Fitbit (NYSE:FIT) shares shot 13.5% higher last week, soaring after Citron Research's Andrew Left put out a surprisingly bullish report on the the stock. The indictment later in the week of several Fitbit employees accused of possessing a rival's trade secrets wasn't enough to crash the party. Fitbit stock hit new 52-week highs, soaring 60% since bottoming out two months ago.

Citron's bullish report set a price target of $15 on the stock, a move that would find the shares more than doubling even after last week's surge. Left feels that the leading maker of fitness wristbands is being undervalued as the medical technology that's making waves outside of its currently struggling activity trackers. As Fitbit develops ways to monitor everything from heart disease to diabetes to sleep apnea, there are a lot of ways for the suddenly spiking company to turn things around. Left also points to Fitbit's strong cash position, as its balance sheet is backed by more than $3 a share in debt-free cash. In short, Fitbit has the means to keep reinventing itself. 

A runner donning a Fitbit blaze runs up a flight of stairs.

Image source: Fitbit.

Bad to the Jawbone

The one thing that seemed to initially trip up Fitbit late last week was news that six former and current Fitbit employees were charged in a federal indictment for possessing Jawbone trade secretes. The act violates the confidentiality agreements that all six had signed when they previously worked at Jawbone. 

The legal fisticuffs have been going on for some time, and Fitbit investors caught a break in that the company was meeting with analysts at Craig-Hallum on Thursday, just as the news was breaking. Craig-Hallum was able to put out a bullish note, addressing the matter. Craig-Hallum analyst Alex Fuhrman would go on to write that this isn't as problematic as it may seem since Jawbone settled with Fitbit last year -- just as Jawbone was going out of business -- after a court ruled that none of the improperly acquire trade secrets were used in eventual Fitbit products.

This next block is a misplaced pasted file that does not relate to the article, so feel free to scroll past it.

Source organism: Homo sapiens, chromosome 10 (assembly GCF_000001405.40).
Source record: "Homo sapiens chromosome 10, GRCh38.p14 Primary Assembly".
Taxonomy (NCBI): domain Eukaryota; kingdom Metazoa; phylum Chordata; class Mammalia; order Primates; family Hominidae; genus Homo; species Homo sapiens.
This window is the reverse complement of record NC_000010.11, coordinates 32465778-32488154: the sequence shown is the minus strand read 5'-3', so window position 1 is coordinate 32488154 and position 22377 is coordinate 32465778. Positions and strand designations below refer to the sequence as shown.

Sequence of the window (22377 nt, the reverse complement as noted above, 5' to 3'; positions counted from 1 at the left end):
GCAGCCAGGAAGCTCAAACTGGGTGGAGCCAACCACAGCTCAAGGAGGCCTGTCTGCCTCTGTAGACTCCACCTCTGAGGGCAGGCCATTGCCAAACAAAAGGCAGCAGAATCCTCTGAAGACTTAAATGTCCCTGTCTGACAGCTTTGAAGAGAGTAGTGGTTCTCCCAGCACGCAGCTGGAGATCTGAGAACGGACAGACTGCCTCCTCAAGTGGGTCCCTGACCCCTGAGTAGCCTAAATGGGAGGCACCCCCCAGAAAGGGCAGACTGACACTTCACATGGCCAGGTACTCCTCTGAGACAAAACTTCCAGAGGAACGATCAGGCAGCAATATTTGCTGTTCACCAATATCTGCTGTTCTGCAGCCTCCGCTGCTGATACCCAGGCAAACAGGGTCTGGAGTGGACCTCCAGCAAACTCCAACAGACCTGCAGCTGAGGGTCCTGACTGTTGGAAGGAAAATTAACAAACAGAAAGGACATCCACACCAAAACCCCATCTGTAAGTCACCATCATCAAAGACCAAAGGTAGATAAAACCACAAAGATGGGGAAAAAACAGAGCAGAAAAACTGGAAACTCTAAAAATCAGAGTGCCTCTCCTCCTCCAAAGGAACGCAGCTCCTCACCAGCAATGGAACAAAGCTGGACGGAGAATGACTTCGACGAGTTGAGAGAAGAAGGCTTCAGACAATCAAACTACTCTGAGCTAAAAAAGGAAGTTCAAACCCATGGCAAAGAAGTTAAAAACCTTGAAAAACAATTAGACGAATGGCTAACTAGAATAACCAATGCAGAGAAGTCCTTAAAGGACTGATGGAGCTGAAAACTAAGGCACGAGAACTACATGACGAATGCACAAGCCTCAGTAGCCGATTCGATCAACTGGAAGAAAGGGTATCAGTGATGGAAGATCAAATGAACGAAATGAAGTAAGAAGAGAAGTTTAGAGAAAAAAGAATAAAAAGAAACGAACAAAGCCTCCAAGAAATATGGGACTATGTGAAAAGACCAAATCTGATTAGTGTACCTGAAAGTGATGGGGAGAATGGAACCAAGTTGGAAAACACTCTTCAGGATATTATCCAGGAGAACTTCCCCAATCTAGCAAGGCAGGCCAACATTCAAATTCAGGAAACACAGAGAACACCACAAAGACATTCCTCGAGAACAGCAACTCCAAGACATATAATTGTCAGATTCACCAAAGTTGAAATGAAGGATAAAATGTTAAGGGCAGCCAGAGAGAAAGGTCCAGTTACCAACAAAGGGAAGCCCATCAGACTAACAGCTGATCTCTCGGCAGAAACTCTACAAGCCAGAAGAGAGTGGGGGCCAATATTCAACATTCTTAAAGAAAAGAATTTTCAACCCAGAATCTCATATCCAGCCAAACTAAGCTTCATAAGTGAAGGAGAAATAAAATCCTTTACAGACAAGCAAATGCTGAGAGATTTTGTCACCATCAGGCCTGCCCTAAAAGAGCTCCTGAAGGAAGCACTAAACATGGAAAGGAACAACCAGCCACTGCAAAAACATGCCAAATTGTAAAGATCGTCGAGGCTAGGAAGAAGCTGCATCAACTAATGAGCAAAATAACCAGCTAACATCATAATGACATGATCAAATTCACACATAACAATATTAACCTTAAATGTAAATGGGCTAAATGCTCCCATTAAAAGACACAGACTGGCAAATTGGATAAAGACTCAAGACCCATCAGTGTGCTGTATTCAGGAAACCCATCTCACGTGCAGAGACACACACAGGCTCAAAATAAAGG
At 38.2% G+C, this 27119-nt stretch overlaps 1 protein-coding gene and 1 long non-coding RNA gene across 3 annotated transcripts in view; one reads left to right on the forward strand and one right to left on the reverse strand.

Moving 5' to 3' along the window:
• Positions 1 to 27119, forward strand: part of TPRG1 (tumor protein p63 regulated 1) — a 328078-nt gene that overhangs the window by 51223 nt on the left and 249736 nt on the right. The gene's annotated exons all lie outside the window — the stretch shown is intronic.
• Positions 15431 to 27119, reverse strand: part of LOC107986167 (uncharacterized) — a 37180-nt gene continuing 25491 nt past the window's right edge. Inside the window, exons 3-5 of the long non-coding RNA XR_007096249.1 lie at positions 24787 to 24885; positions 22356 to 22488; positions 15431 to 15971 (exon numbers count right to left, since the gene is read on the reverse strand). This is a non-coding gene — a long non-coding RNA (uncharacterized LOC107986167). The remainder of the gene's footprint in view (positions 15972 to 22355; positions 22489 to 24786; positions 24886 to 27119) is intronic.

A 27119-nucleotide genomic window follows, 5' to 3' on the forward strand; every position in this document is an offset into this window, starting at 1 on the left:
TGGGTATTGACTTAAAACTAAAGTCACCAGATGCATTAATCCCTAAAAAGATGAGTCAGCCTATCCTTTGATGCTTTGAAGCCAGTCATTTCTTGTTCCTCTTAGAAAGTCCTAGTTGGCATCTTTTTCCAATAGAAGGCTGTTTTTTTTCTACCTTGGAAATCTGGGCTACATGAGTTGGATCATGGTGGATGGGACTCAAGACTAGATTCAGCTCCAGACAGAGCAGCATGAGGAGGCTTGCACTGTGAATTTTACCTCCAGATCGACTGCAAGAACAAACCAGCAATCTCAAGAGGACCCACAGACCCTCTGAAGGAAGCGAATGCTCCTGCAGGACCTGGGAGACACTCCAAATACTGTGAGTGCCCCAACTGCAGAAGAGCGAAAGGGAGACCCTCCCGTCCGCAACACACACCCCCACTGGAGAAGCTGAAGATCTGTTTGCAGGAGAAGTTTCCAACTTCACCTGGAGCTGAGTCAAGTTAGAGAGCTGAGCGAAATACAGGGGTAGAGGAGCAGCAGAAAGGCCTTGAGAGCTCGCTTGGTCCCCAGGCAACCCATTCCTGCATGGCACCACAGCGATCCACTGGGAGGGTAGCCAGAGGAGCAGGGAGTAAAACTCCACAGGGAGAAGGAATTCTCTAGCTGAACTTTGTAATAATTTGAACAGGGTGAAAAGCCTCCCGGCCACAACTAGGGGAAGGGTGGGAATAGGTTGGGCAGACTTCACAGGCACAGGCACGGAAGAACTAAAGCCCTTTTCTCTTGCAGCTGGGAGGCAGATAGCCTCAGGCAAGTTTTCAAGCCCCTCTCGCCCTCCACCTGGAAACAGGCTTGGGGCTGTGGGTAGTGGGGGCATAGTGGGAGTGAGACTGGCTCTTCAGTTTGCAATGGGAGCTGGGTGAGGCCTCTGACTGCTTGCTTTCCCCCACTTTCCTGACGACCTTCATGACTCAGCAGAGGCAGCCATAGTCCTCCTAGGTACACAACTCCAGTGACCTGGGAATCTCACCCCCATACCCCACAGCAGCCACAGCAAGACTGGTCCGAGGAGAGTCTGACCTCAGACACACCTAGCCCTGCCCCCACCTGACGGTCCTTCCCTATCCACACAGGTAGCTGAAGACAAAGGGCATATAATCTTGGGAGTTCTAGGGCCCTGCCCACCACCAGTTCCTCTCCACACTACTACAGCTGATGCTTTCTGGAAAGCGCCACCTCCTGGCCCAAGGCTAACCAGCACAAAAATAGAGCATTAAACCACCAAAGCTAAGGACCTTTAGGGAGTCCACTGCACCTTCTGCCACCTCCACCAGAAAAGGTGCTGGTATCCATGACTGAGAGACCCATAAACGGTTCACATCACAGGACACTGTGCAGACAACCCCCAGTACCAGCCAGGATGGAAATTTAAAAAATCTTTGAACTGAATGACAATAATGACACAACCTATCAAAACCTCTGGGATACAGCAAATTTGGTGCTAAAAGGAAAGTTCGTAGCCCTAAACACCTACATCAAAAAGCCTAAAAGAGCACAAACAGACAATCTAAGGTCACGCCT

When the stock was cascading, it seems as if there was no morsel of good news that could break its fall. Now that the shares are surging it seems as if the kind of development that would trip up the stock isn't enough to crash the bullish party.

Fitbit is still far from perfect. It is years away from profitability, and revenue continues to go the wrong way. However, between the recent success of Fitbit's cheaper smartwatches and investors now looking for the next bullish catalyst to happen, sentiment is on the side of the bulls for a change. 

Whether any of the potential partnerships or tech-med initiatives pay off or Fitbit reemerges as a buyout candidate, the one thing that is clear is that momentum is with the bulls. The stock has come a long way since bottoming out below $5 in April, but it still has a long way to go before it can shake its tag as a broken IPO.

Rick Munarriz owns shares of Fitbit. The Motley Fool owns shares of and recommends Fitbit. The Motley Fool has a disclosure policy.